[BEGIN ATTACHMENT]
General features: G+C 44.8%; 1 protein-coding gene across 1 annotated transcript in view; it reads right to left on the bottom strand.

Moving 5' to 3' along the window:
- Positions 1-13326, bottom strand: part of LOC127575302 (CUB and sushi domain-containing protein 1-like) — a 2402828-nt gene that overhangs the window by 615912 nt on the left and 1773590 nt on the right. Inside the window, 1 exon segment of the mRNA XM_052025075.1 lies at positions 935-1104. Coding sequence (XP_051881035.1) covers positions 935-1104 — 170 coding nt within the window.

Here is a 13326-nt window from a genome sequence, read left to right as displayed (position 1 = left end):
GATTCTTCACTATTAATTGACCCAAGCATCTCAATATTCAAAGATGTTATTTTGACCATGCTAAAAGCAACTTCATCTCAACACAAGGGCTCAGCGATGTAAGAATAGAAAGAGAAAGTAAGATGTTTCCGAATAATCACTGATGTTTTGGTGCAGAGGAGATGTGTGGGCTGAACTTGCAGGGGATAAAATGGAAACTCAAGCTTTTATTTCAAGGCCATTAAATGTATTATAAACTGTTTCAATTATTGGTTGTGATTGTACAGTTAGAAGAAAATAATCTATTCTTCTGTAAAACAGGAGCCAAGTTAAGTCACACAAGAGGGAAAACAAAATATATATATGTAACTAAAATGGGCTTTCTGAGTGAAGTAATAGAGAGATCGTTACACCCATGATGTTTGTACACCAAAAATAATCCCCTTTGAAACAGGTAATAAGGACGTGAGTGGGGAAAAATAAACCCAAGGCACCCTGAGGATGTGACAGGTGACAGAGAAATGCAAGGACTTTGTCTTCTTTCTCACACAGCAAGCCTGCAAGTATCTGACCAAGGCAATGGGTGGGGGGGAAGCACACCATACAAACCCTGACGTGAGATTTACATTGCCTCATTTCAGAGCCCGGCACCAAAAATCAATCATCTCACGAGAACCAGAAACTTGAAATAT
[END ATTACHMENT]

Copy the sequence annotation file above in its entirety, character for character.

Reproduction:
General features: G+C 44.8%; 1 protein-coding gene across 1 annotated transcript in view; it reads right to left on the bottom strand.

Moving 5' to 3' along the window:
- Positions 1-13326, bottom strand: part of LOC127575302 (CUB and sushi domain-containing protein 1-like) — a 2402828-nt gene that overhangs the window by 615912 nt on the left and 1773590 nt on the right. Inside the window, 1 exon segment of the mRNA XM_052025075.1 lies at positions 935-1104. Coding sequence (XP_051881035.1) covers positions 935-1104 — 170 coding nt within the window.

Here is a 13326-nt window from a genome sequence, read left to right as displayed (position 1 = left end):
GATTCTTCACTATTAATTGACCCAAGCATCTCAATATTCAAAGATGTTATTTTGACCATGCTAAAAGCAACTTCATCTCAACACAAGGGCTCAGCGATGTAAGAATAGAAAGAGAAAGTAAGATGTTTCCGAATAATCACTGATGTTTTGGTGCAGAGGAGATGTGTGGGCTGAACTTGCAGGGGATAAAATGGAAACTCAAGCTTTTATTTCAAGGCCATTAAATGTATTATAAACTGTTTCAATTATTGGTTGTGATTGTACAGTTAGAAGAAAATAATCTATTCTTCTGTAAAACAGGAGCCAAGTTAAGTCACACAAGAGGGAAAACAAAATATATATATGTAACTAAAATGGGCTTTCTGAGTGAAGTAATAGAGAGATCGTTACACCCATGATGTTTGTACACCAAAAATAATCCCCTTTGAAACAGGTAATAAGGACGTGAGTGGGGAAAAATAAACCCAAGGCACCCTGAGGATGTGACAGGTGACAGAGAAATGCAAGGACTTTGTCTTCTTTCTCACACAGCAAGCCTGCAAGTATCTGACCAAGGCAATGGGTGGGGGGGAAGCACACCATACAAACCCTGACGTGAGATTTACATTGCCTCATTTCAGAGCCCGGCACCAAAAATCAATCATCTCACGAGAACCAGAAACTTGAAATAT